Have a class discussion of the aspects they chose to highlight. Then ask the students which they think was the excellence exemplar, which the merit and which the achieved level work. [Some might be surprised because the exemplar with the most actual physics detail uses both this and the biological claims rather uncritically, and hence is not the excellence exemplar.]  

What’s important here?

Supporting students to become scientifically literate, i.e., to participate as critical, informed, and responsible citizens in a society in which science plays a significant role is the purpose of science in NZC.

Scientifically literate citizens need to think carefully about claims that use the trappings of science to persuade people to buy products, or act in ways that might not necessarily be in their best interests. Detecting the features of pseudoscience can be challenging – after all they are dressed up to be convincing! It can be hard for students to think critically about how science concepts are enlisted to shape dubious explanations, and at the same time keep in mind what they know about the nature of science. Tasks such as this combine the use of both types of knowledge to help student build this important lifelong capability.

What are we looking for?

Can students identify features that make an account convincing (i.e., capability 2) and trustworthy (i.e., capability 3).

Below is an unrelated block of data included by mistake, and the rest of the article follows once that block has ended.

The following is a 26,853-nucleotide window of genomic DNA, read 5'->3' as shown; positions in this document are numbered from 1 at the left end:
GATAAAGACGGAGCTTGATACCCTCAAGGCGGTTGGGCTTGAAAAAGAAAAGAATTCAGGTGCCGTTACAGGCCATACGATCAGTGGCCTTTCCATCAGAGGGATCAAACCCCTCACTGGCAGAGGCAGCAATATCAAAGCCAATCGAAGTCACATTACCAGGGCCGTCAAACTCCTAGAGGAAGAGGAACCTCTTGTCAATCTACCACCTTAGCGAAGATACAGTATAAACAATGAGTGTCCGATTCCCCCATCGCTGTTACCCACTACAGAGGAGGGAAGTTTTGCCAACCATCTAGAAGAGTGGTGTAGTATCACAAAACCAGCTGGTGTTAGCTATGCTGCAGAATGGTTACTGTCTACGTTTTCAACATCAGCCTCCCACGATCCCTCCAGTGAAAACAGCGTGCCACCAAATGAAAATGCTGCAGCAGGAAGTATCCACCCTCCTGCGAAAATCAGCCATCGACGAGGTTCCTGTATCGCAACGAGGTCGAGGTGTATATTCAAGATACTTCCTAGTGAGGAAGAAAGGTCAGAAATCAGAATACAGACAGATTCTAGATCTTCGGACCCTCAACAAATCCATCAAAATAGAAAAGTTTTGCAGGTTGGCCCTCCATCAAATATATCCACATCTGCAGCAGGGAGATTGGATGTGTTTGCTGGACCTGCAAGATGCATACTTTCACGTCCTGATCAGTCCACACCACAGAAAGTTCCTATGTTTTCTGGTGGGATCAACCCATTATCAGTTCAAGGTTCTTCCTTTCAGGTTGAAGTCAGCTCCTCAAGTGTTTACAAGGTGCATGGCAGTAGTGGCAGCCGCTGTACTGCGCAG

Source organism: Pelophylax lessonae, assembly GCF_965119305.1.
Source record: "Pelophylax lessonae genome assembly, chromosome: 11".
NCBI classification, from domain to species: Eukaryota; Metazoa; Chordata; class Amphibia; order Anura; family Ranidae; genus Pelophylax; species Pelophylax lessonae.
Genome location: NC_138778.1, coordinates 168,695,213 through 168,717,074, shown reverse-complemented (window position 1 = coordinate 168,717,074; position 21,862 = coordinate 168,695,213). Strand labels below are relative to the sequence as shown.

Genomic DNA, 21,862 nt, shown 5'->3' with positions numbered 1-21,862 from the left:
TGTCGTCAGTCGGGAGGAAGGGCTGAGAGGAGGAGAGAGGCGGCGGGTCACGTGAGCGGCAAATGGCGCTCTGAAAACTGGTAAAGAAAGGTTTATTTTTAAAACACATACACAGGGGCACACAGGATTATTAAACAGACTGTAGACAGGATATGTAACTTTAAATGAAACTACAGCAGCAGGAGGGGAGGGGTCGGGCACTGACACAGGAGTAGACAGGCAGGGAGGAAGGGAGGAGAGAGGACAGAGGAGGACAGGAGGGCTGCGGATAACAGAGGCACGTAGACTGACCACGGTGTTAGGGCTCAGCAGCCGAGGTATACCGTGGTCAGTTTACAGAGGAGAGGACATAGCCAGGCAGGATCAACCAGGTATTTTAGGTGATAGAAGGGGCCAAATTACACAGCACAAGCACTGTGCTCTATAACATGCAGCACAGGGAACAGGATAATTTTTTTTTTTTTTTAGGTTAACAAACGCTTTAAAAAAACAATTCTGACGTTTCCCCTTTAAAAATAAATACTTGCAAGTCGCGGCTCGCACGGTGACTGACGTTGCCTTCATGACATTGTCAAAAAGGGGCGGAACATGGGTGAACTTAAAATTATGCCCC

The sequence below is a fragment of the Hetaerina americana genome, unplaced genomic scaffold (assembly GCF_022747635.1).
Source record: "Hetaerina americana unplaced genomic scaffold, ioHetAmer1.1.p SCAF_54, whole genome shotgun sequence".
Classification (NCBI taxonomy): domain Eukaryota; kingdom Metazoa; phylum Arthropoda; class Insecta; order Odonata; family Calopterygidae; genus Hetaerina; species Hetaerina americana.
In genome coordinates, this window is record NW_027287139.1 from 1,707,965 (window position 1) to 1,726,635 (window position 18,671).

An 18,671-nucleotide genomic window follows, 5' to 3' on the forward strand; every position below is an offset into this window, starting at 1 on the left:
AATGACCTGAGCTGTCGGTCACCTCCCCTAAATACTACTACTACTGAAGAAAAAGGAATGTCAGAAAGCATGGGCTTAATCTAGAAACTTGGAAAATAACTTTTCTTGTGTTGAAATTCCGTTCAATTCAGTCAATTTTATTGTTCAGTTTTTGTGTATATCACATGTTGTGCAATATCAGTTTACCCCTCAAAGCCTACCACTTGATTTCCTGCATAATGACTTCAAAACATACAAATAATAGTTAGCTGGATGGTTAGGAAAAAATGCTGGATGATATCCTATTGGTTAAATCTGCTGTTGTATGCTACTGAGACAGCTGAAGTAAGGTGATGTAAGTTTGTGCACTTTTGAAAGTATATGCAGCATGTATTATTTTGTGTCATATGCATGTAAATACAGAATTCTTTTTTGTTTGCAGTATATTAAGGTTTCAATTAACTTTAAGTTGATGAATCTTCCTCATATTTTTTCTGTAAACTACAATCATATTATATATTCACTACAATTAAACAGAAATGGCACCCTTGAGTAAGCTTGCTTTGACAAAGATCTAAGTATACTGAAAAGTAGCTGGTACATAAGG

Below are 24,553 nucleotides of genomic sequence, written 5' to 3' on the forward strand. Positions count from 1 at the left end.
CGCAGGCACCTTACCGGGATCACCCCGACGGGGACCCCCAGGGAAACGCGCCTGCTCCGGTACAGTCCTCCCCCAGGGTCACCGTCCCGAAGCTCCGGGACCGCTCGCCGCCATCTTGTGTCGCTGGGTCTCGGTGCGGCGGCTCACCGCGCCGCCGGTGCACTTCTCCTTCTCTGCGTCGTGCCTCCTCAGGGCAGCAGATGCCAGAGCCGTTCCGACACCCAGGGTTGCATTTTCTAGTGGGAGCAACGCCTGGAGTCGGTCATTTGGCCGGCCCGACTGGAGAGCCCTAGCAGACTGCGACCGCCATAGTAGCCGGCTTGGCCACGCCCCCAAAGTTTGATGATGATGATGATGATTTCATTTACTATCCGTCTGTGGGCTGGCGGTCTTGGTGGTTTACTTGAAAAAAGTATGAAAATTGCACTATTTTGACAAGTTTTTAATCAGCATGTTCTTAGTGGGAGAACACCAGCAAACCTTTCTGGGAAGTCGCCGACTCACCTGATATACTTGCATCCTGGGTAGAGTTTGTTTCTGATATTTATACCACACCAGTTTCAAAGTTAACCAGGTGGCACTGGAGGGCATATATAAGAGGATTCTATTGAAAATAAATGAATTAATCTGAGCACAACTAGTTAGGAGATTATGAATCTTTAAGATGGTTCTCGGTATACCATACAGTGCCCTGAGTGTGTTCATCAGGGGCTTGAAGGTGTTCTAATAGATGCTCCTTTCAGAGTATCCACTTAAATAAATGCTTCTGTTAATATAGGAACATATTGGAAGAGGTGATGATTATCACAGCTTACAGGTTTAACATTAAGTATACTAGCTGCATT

Do they accept knowledge claims at face value, or do they question the logic of explanations that incorporate science concepts? 

Opportunities to learn at different curriculum levels

For suggestions about adapting tasks in ways that allow students to show progress in engaging with science see  Progressions .

Exploring further

These TED talks by Ben Goldacre, the author of Bad Science, could provide another angle on the issues addressed by this resource. You might prefer to use one or both as part of the introduction to the activity:

This key competencies story, set in a Year 11 class, draws on a UK resource that explores advertising claims for “Health chocolate”:

Examples of pseudoscience in advertising are particularly common. Students could start their own annotated collection. Alison Campbell’s SciBlogs are a good source of ideas – she has a specific and longstanding interest in pseudoscience. This is an article she wrote for the New Zealand Science Teacher: 

This more recent posting specifically targets the idea of biomagnetism:

Another New Zealand scientist blogger whose work students might enjoy is Grant Jacobs. His blog is called Code for Life. This entry refers to details of medical trials, and so covers similar ground to the electro-magnets critique, although the context is very different (kilt wearing and sperm counts):

Another similar pseudoscience medical context (homeopathy) was addressed by Michael Edmonds in his blog posting on his site called Molecular Matters:

Also check out this article written by Darcy Cowan:

Other resources for this capability

Yucky bugs (L1, 2, 3 & 4) Video from DOC website 

Staying Alive (L2) Connected 2, 2012

Hukanui Enviroschool (L2, 3 & 4) Connected 3, 2002

The Shell Collector (L2, 3 & 4) Connected 1, 2005

Rocky shore food web (L3 & 4) Assessment Resource Banks

Rapid response to the Rena (L3 & 4) Science Learning Hub

Tidal Communities: Interdependence and the Effects of Change (L3 & 4) Building Science Concepts, Book 22

Science Fairs (L3 & 4) No specific resource

Solving the dog death mystery (L5) Science Learning Hub

The Gene Seekers (L5) Applications, 2001

What’s my carbon footprint? (L5) Genesis Energy resource

Key words

NCEA, biomagnets, pseudoscience